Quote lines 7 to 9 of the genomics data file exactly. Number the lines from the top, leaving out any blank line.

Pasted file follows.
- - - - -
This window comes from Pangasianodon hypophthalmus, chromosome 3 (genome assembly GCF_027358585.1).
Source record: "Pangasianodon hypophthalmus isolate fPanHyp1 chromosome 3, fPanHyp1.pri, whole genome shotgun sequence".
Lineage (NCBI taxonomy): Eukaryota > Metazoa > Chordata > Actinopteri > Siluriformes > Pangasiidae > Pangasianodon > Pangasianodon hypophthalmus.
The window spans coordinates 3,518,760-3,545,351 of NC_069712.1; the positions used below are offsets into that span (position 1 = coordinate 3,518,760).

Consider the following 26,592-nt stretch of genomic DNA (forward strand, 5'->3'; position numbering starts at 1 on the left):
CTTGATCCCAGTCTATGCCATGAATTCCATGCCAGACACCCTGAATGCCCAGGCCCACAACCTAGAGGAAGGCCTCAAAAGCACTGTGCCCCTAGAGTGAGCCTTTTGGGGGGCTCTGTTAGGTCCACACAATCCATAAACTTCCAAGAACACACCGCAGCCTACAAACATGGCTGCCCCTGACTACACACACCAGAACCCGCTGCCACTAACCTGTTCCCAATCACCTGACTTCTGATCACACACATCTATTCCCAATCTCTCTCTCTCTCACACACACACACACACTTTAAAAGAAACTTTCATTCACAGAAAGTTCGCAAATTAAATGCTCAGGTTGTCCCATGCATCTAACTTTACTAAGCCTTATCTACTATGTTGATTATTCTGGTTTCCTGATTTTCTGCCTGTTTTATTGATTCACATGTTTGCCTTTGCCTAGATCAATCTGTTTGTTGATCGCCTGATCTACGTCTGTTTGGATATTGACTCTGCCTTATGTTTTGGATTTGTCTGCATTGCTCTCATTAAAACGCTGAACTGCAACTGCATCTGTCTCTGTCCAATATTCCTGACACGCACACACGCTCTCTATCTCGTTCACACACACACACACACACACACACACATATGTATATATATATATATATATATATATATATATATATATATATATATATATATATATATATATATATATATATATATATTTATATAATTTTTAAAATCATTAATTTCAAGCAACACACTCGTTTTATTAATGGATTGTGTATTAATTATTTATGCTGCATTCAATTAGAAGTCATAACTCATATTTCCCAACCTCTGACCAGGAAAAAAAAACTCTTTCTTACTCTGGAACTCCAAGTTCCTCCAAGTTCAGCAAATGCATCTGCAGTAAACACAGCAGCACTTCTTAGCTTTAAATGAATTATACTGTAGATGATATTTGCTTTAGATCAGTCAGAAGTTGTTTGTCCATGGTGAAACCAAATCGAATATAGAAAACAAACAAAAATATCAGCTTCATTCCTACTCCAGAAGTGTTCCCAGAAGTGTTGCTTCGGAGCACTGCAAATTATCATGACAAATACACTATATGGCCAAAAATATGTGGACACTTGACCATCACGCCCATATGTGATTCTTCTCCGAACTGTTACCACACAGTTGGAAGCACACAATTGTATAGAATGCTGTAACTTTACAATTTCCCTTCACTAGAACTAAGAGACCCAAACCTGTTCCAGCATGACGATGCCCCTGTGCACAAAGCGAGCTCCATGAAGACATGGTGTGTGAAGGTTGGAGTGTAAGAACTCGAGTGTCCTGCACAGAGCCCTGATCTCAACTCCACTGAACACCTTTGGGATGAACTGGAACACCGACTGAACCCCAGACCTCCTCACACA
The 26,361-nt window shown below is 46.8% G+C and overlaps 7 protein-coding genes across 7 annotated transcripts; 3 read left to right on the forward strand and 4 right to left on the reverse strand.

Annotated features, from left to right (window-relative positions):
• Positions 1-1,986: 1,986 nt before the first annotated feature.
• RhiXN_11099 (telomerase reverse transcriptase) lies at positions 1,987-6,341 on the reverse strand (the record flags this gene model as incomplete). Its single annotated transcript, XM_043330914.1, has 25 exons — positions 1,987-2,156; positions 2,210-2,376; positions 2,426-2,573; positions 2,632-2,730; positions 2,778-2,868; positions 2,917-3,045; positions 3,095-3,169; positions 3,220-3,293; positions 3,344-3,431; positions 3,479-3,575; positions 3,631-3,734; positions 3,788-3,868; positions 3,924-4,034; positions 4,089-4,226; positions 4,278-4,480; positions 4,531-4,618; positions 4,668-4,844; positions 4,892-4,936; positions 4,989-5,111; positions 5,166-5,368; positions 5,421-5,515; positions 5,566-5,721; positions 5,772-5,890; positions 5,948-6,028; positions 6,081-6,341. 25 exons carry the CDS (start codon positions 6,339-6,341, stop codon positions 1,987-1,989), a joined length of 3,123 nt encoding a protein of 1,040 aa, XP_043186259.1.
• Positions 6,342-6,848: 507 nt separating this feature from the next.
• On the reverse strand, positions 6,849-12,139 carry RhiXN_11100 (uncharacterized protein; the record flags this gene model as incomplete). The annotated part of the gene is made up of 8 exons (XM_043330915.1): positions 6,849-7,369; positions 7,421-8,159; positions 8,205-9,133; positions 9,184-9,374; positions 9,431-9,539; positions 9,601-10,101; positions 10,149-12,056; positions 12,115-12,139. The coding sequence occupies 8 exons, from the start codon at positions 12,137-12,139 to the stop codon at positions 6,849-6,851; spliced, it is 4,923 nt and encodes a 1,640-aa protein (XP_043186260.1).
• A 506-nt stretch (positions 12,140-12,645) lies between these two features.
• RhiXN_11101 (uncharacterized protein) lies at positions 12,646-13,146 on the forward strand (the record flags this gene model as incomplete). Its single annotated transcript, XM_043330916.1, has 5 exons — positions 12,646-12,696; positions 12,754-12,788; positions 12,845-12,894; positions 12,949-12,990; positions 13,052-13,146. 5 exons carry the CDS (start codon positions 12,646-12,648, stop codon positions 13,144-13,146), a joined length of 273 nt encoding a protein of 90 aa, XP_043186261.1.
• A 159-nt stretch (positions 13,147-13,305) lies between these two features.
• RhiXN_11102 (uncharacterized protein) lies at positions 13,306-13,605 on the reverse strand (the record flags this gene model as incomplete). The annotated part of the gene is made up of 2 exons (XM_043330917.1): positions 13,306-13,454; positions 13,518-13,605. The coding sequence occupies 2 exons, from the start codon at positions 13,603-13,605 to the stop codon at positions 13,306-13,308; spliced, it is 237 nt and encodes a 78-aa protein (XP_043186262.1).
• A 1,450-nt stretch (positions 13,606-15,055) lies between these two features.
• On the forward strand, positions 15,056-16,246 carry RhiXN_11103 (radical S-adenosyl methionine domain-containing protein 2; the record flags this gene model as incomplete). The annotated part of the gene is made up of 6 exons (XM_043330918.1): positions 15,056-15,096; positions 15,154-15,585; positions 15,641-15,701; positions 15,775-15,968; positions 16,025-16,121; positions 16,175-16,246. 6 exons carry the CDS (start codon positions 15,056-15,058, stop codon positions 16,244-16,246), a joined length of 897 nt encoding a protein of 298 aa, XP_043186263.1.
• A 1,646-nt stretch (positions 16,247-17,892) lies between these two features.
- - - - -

The 26,361-nt window shown below is 46.8% G+C and overlaps 7 protein-coding genes across 7 annotated transcripts; 3 read left to right on the forward strand and 4 right to left on the reverse strand.

Annotated features, from left to right (window-relative positions):
• Positions 1-1,986: 1,986 nt before the first annotated feature.